First we generate the configuration file:

And wrap the gunicorn run call:

Finally the Dockerfile is modified to call these scripts with CMD, meaning that they are called when the container starts.

Since we use puppet-docker, the manifest for our dockerregistry server role simply sets these environment variables when it runs the container to configure it to our liking.

I’m really a big fan of this concept. This means people can publish docker containers that can be used as standalone application appliances with users tweaking to their liking via environment variables.

EDIT: Although I used puppet in this example to run docker, you don’t need to. You can easily do the following as well.

Handy Hub Alias

I’ve recently become a big fan of Hub and use a lot of the commands to interact with github from the comfort of my commandline. One of my personal favorites is pull-request as we use PRs often as a form of both code reviews and code promotion. Here’s a handy alias I have for the common task of issuing a PR for promotion.

Now I just need to figure out how to make it open the URL for the pull request that it dumps to the console. :)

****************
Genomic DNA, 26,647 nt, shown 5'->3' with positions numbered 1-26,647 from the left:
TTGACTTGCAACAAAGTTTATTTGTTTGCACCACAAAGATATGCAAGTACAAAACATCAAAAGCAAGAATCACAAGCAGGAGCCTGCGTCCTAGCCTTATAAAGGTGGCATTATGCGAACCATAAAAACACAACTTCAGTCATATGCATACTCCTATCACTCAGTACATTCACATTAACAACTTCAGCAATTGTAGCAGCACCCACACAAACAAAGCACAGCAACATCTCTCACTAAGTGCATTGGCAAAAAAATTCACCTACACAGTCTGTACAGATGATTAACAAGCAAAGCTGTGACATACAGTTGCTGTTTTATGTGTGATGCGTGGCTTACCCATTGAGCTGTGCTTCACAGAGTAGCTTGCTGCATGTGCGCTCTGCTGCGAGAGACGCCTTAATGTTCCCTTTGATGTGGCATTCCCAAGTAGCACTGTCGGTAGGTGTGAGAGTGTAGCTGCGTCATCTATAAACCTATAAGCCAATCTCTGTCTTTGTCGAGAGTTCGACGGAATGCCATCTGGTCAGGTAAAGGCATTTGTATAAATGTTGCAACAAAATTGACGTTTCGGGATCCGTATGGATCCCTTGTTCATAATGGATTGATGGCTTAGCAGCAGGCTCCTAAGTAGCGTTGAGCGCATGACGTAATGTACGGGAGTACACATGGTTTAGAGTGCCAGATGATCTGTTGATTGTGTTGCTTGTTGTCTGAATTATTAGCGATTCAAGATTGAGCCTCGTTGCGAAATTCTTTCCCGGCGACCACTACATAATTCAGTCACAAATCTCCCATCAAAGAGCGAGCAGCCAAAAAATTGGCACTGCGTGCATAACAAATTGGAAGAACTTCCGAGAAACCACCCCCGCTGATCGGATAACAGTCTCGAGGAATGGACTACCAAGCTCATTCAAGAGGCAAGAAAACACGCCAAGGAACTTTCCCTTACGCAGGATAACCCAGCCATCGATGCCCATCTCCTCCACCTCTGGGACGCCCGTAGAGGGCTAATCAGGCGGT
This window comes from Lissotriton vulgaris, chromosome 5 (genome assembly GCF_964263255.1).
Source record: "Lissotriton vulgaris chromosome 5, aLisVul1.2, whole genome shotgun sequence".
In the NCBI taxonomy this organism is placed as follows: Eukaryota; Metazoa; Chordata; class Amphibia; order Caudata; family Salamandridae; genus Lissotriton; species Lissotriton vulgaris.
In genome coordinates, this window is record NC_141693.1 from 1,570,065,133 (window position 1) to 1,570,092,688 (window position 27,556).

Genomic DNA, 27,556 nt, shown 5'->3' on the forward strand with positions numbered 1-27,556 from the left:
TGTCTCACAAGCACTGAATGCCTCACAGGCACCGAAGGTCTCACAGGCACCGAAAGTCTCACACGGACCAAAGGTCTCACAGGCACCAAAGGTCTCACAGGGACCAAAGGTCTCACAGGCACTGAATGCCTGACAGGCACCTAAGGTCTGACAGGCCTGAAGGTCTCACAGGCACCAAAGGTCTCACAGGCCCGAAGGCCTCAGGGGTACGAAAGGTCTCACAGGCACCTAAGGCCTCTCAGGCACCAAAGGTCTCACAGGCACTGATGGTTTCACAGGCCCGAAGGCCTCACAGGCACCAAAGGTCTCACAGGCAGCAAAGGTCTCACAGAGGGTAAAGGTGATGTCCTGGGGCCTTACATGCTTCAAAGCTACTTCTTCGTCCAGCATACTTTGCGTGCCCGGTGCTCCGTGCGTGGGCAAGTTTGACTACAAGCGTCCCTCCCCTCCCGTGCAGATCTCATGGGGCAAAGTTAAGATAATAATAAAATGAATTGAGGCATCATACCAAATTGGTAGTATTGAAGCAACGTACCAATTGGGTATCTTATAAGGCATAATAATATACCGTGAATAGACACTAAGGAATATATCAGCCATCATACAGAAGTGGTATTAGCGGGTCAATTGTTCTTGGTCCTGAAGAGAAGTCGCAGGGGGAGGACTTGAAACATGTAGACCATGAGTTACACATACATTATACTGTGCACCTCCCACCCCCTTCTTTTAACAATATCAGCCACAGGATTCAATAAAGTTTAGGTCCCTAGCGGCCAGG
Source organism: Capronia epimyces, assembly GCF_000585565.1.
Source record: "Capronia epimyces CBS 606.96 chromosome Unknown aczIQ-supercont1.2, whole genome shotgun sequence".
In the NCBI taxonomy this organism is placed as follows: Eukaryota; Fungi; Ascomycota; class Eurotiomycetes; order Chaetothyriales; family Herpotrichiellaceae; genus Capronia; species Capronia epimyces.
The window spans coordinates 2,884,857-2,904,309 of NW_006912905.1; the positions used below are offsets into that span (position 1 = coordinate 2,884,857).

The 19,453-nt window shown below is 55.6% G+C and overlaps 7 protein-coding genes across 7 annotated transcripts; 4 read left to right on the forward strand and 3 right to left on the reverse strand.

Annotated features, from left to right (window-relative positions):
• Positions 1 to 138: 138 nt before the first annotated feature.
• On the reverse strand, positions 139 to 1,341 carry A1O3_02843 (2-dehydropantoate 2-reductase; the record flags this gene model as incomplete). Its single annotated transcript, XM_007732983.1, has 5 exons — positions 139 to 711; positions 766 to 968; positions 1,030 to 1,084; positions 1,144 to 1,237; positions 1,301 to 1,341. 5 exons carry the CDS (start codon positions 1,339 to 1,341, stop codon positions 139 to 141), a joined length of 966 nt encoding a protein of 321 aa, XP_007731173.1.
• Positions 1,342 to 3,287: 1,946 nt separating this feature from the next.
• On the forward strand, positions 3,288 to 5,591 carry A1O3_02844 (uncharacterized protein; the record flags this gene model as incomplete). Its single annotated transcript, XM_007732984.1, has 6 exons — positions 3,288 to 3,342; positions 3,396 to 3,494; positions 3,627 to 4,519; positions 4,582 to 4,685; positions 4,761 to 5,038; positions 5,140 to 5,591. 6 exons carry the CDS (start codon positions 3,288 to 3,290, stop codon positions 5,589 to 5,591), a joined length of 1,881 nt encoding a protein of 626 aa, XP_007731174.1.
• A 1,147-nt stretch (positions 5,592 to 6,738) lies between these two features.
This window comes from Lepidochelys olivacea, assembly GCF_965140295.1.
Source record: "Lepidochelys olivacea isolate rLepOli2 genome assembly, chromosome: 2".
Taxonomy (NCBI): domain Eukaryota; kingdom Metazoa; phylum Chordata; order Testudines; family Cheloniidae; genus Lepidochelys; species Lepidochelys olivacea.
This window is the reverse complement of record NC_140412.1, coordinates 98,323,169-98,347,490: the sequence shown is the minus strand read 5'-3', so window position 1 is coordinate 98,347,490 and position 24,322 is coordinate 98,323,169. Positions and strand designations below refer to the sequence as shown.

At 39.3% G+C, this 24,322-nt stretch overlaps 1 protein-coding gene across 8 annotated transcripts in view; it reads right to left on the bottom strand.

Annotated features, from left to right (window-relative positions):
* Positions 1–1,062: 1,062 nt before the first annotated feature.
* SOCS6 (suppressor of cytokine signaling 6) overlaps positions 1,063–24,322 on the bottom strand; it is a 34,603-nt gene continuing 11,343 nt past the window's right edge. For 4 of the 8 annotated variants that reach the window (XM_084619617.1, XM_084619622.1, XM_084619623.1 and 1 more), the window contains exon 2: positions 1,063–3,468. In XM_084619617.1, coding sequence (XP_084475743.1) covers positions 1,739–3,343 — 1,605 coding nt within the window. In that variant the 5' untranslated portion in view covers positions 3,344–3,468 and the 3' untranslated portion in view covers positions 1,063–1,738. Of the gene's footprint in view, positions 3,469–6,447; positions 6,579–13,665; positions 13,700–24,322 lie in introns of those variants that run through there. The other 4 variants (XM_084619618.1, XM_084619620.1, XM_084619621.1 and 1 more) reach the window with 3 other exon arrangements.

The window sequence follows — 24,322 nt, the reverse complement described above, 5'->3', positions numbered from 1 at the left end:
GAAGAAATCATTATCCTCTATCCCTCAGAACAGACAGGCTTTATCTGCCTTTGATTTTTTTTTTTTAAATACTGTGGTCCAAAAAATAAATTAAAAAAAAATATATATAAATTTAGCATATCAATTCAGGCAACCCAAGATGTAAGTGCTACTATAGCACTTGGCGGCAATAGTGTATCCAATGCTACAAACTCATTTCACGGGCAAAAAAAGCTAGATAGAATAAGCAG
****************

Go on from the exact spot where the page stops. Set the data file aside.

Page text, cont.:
Immutable Servers With Packer and Puppet

Lately I’ve been becoming more and more of a fan of is the concept of Immutable Servers while automating our infrastructure at Zapier. The concept is simple: never do server upgrades or changes on live servers, instead just build out new servers with applied updates and throw away the old ones. You basically get all the benefits of immutability in programming at the infrastructure level plus you never have to worry about configuration drift. And even better, I no longer have to have the fear that despite extensive tests someone might push a puppet manifest change that out the blue breaks our front web servers (sure we can rollback the changes and recover, but there is still a small potential outage to worry about).

Obviously you need some good tooling to make this happen. Some recent fooling around with packer has allowed me to put together a setup that I’ve been a little pleased with so far.

The Nodes

In our infrastructure project we have a nodes.yaml that defines node names and the AWS security groups they belong to. This is pretty straightforward and used for a variety of other tools (for example, vagrant).

The Rakefile

We use this nodes.yaml file with rake to produce packer templates to build out new AMIs. This keeps me from having to manage a ton of packer templates as they mostly have the same features.

This is used in conjunction with a simple erb template that simply injects the nodename into it.

This will generate a packer template for each node that will

  • Create an AMI in us-east-1
  • Uses an Ubuntu Server 13.04 AMI to start with